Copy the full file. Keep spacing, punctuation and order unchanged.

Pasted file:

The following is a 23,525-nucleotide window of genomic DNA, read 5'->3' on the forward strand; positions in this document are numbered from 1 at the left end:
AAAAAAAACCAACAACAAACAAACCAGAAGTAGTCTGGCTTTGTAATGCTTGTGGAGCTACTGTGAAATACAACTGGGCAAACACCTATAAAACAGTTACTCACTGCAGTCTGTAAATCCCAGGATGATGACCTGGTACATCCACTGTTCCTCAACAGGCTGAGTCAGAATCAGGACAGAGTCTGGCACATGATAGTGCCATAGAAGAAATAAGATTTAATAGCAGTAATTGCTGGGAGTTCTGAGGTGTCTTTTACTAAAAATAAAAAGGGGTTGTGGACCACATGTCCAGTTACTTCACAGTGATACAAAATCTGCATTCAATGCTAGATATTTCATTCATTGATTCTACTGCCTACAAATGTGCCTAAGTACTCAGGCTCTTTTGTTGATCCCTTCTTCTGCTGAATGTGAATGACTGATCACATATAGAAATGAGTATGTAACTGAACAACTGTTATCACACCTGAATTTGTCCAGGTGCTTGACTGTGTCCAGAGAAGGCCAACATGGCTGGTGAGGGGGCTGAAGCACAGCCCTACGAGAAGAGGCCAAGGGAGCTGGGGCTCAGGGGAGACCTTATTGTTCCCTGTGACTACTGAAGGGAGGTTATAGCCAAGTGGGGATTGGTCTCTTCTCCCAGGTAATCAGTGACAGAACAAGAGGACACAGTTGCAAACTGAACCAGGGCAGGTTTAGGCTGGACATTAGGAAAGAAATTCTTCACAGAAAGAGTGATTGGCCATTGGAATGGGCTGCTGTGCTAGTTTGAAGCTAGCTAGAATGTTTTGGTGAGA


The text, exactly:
The following is a 23,525-nucleotide window of genomic DNA, read 5'->3' on the forward strand; positions in this document are numbered from 1 at the left end:
AAAAAAAACCAACAACAAACAAACCAGAAGTAGTCTGGCTTTGTAATGCTTGTGGAGCTACTGTGAAATACAACTGGGCAAACACCTATAAAACAGTTACTCACTGCAGTCTGTAAATCCCAGGATGATGACCTGGTACATCCACTGTTCCTCAACAGGCTGAGTCAGAATCAGGACAGAGTCTGGCACATGATAGTGCCATAGAAGAAATAAGATTTAATAGCAGTAATTGCTGGGAGTTCTGAGGTGTCTTTTACTAAAAATAAAAAGGGGTTGTGGACCACATGTCCAGTTACTTCACAGTGATACAAAATCTGCATTCAATGCTAGATATTTCATTCATTGATTCTACTGCCTACAAATGTGCCTAAGTACTCAGGCTCTTTTGTTGATCCCTTCTTCTGCTGAATGTGAATGACTGATCACATATAGAAATGAGTATGTAACTGAACAACTGTTATCACACCTGAATTTGTCCAGGTGCTTGACTGTGTCCAGAGAAGGCCAACATGGCTGGTGAGGGGGCTGAAGCACAGCCCTACGAGAAGAGGCCAAGGGAGCTGGGGCTCAGGGGAGACCTTATTGTTCCCTGTGACTACTGAAGGGAGGTTATAGCCAAGTGGGGATTGGTCTCTTCTCCCAGGTAATCAGTGACAGAACAAGAGGACACAGTTGCAAACTGAACCAGGGCAGGTTTAGGCTGGACATTAGGAAAGAAATTCTTCACAGAAAGAGTGATTGGCCATTGGAATGGGCTGCTGTGCTAGTTTGAAGCTAGCTAGAATGTTTTGGTGAGA